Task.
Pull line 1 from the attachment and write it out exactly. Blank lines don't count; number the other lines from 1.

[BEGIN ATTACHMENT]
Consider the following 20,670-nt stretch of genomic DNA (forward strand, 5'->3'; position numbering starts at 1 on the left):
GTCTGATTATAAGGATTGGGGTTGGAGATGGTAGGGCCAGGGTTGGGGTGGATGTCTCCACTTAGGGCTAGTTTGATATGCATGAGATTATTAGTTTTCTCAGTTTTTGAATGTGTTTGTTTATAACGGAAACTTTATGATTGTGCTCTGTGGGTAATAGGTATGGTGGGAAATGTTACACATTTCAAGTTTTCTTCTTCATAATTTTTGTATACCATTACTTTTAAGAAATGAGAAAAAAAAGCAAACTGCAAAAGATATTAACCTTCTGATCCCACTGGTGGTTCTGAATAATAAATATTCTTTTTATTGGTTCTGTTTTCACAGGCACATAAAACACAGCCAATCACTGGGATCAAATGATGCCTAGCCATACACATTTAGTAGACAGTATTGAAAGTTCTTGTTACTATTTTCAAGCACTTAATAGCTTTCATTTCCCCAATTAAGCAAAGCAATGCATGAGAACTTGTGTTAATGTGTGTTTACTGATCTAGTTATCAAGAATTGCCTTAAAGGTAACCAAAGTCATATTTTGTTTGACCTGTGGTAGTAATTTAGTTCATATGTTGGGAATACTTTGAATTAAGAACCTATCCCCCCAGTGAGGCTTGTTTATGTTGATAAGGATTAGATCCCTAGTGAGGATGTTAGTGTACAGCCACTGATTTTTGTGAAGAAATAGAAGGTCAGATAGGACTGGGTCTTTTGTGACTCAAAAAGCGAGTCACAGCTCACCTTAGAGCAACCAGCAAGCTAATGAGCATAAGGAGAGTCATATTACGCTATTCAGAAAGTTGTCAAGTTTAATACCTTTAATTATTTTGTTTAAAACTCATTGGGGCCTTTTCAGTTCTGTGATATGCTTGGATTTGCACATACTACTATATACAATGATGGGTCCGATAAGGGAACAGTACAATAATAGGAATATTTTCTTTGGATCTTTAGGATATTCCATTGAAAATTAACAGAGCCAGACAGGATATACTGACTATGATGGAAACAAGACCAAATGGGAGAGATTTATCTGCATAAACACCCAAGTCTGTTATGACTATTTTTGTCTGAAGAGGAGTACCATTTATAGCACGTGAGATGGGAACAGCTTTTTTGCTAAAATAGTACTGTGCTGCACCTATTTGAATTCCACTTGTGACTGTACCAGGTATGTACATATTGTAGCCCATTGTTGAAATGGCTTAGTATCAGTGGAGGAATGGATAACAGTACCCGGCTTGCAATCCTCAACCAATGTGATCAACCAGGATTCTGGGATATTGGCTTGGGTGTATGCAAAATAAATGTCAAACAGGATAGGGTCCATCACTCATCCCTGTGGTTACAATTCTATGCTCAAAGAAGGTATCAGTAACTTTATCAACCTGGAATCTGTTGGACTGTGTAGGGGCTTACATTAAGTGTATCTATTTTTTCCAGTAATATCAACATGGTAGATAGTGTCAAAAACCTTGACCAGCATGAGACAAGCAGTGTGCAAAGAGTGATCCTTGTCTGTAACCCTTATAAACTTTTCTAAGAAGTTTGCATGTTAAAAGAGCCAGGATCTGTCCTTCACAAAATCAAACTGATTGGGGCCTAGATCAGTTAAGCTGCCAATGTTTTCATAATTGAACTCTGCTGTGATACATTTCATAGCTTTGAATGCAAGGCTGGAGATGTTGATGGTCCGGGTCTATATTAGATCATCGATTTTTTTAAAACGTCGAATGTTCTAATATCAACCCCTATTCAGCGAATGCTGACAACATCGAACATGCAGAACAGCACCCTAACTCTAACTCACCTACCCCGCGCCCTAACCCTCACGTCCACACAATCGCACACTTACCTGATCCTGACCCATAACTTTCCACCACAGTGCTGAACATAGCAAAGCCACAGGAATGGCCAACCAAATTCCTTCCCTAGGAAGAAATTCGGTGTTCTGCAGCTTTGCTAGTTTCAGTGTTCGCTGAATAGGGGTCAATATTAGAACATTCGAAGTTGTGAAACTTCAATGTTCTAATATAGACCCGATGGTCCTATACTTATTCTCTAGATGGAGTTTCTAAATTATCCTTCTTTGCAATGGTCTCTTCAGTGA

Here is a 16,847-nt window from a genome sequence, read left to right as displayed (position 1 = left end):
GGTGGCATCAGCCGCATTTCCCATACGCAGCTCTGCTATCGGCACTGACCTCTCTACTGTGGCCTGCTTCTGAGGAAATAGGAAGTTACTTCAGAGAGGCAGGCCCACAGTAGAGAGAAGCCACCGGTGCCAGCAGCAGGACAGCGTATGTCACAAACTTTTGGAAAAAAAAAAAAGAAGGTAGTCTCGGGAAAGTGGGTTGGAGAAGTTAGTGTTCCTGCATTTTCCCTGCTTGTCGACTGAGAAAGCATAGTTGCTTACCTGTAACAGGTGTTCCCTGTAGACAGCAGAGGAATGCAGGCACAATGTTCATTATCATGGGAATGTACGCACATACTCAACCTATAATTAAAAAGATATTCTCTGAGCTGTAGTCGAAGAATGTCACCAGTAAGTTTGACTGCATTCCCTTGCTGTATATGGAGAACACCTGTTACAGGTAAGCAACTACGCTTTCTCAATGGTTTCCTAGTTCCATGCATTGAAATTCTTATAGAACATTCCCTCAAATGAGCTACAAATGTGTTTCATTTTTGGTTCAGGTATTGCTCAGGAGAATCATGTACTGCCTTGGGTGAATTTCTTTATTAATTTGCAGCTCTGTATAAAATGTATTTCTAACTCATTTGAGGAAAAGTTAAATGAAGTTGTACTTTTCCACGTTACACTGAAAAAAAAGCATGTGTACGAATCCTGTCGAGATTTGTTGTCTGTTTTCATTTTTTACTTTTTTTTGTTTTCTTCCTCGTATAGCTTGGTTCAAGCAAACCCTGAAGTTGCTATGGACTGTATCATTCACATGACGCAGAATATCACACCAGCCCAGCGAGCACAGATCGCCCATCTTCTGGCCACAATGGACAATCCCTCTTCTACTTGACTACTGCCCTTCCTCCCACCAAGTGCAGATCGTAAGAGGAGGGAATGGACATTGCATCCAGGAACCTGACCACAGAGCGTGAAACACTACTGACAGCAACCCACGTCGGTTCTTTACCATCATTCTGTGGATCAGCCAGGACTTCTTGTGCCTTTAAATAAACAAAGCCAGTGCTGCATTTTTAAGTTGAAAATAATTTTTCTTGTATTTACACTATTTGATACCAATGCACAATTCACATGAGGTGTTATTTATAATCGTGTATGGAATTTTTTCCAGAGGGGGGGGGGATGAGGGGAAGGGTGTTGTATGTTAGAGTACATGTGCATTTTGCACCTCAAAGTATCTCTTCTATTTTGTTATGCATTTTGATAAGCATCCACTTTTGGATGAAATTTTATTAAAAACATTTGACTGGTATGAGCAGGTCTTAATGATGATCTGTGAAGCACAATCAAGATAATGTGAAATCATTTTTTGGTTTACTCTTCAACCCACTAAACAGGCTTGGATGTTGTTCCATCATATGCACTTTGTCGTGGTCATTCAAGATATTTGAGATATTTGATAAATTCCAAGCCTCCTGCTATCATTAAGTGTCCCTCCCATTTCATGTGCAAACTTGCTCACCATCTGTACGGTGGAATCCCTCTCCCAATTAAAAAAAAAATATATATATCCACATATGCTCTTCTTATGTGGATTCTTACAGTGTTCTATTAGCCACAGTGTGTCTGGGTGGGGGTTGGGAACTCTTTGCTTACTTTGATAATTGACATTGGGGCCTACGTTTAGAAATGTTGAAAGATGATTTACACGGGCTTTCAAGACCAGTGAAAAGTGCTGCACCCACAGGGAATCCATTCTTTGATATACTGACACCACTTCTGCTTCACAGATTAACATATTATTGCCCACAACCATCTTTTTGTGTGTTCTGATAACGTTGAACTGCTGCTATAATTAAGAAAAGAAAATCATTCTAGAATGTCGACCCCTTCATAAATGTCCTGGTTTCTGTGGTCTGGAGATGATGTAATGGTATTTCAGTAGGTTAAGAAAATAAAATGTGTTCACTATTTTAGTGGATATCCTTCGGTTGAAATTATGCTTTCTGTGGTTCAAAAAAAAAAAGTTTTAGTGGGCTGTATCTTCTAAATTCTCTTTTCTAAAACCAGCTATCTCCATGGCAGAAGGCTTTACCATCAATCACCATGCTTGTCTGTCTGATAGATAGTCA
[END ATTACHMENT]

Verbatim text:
Consider the following 20,670-nt stretch of genomic DNA (forward strand, 5'->3'; position numbering starts at 1 on the left):